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When is a cybersecurity hole not a hole? Never


In cybersecurity, one of the more challenging issues is deciding when a security hole is a big deal, requiring an immediate fix or workaround, and when it’s trivial enough to ignore or at least deprioritize. The tricky part is that much of this involves the dreaded security by obscurity, where a vulnerability is left in place and those in the know hope no one finds it. (Classic example: leaving a sensitive web page unprotected, but hoping that its very long and non-intuitive URL isn’t accidentally found.)

And then there’s the real problem: in the hands of a creative and well-resourced bad guy, almost any hole can be leveraged in non-traditional ways. But — there is always a but in cybersecurity — IT and security pros can’t pragmatically fix every single hole anywhere in the environment.

As I said, it’s tricky.

What brings this to mind is an intriguing M1 CPU hole found by developer Hector Martin, who dubbed the hole M1racles and posted detailed thoughts on it.

Martin describes it as “a flaw in the design of the Apple Silicon M1 chip [that] allows any two applications running under an OS to covertly exchange data between them, without using memory, sockets, files, or any other normal operating system features. This works between processes running as different users and under different privilege levels, creating a covert channel for surreptitious data exchange. The vulnerability is baked into Apple Silicon chips and cannot be fixed without a new silicon revision.”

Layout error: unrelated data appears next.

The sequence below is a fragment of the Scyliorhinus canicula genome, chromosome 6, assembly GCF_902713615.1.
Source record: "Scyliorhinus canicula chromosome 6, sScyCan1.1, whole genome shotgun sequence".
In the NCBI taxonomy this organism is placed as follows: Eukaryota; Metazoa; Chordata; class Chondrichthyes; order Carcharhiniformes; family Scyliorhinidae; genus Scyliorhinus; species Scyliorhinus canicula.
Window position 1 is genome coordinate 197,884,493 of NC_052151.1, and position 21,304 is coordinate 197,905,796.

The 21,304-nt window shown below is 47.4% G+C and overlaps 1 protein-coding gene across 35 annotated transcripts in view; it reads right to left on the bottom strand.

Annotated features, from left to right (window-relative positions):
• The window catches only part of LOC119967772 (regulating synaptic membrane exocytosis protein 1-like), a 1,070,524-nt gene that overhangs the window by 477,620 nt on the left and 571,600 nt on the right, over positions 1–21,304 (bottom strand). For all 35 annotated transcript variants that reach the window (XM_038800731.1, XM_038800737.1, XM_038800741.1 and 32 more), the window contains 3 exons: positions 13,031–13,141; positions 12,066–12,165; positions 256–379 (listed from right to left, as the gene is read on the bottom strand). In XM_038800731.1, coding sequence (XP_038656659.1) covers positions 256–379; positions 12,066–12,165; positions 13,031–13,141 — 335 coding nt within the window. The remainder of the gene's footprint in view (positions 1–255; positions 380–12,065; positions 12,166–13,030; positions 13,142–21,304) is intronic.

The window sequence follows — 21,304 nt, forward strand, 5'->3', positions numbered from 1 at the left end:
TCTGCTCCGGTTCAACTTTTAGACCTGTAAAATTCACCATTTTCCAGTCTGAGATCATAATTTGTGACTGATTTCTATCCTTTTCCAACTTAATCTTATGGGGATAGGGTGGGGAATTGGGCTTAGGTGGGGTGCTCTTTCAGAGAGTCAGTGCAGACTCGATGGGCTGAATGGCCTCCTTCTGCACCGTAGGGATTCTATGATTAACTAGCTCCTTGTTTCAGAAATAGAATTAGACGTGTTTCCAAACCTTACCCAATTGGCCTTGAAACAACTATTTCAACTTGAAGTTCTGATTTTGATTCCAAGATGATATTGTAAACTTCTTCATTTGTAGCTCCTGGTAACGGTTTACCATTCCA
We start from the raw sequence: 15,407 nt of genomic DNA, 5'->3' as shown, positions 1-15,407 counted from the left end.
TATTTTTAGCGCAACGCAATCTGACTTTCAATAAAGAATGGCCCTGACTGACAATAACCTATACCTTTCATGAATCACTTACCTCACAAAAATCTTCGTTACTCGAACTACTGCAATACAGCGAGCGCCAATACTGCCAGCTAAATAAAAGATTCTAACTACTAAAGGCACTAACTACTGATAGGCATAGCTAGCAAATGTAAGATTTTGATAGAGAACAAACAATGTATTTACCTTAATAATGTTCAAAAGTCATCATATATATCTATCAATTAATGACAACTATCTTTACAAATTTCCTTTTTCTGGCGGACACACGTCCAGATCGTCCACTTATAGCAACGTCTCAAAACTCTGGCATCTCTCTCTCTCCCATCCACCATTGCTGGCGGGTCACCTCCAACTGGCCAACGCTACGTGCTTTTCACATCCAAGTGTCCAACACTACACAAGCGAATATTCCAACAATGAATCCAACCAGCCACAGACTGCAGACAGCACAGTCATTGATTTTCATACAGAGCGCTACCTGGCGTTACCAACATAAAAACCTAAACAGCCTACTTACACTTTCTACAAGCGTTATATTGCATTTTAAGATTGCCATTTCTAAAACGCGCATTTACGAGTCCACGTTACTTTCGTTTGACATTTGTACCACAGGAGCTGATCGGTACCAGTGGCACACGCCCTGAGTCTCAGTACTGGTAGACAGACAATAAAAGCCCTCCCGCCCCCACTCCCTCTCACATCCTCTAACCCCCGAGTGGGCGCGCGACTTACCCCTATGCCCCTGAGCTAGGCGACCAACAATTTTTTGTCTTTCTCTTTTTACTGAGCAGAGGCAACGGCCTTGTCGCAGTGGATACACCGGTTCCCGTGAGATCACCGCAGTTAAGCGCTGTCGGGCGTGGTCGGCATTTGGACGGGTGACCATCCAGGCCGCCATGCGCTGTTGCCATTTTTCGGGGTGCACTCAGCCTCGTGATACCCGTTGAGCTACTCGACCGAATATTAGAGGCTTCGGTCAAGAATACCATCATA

Martin added: “The only mitigation available to users is to run your entire OS as a VM. Yes, running your entire OS as a VM has a performance impact” and then suggested that users not do this because of the performance hit.

Here’s where things get interesting. Martin argues that, as a practical matter, this is not a problem.

“Really, nobody’s going to actually find a nefarious use for this flaw in practical circumstances. Besides, there are already a million side channels you can use for cooperative cross-process communication—e.g. cache stuff—on every system. Covert channels can’t leak data from uncooperative apps or systems. Actually, that one’s worth repeating: Covert channels are completely useless unless your system is already compromised.”

Copyright © 2021 IDG Communications, Inc.


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